Each of the 13 almsman had a cottage for himself, which consisted of two rooms, one downstairs, one upstairs. There were probably fireplaces in each room. Both rooms had windows. On the ground floor one each to the cloister and one to the outside, upstairs there was a dormer. It is not quite clear what access to the upper floor would have been like. One suggestion is that a deep semi-circular recess, which extended from the ground to the ceiling, might have held a spiral staircase.
The Master’s lodgings were larger, but unfortunately we don’t have much information of what they were like before extensive renovations in the 1970s. It seems likely that there was a kitchen on the ground floor with a large fireplace. The Master’s rooms were on the upper floor. As there were two fireplaces, it is assumed that the upstairs area was divided into a larger and a smaller room.
In addition to these individual lodgings, there was a common hall for formal assemblies of the community. It was also located on the upper level and still exists. At one end, there was a strong room where the community’s records were kept.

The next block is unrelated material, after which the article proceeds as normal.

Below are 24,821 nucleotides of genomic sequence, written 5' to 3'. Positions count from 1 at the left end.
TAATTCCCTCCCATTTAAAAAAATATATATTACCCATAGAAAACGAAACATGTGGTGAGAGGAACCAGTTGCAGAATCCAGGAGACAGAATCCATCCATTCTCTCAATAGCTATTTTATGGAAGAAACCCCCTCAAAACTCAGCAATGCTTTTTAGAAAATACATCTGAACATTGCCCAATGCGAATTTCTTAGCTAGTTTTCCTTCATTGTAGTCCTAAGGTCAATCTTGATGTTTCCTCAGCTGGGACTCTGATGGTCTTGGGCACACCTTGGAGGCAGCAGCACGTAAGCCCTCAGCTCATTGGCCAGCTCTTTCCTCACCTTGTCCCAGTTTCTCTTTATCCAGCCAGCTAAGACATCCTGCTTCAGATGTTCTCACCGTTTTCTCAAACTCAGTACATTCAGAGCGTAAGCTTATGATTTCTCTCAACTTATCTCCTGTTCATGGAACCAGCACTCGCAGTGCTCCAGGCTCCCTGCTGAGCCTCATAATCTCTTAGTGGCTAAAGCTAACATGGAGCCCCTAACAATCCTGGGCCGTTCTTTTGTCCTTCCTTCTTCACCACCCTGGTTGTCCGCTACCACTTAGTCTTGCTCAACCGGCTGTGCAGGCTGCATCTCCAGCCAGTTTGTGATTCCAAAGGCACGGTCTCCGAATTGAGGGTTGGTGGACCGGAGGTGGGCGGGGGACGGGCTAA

The almshouse had a garden and the inhabitants were expected to keep the quadrangle and the gardens free from weeds. Both the Master and the Teacher of Grammar had their own gardens, the rest was either subdivided into something like allotments or communally farmed.
For a poor man in the 15th century, a cottage at God’s House must have been a very attractive option indeed.
The school, the Grammar Master’s House, the almshouse porch and the main gateway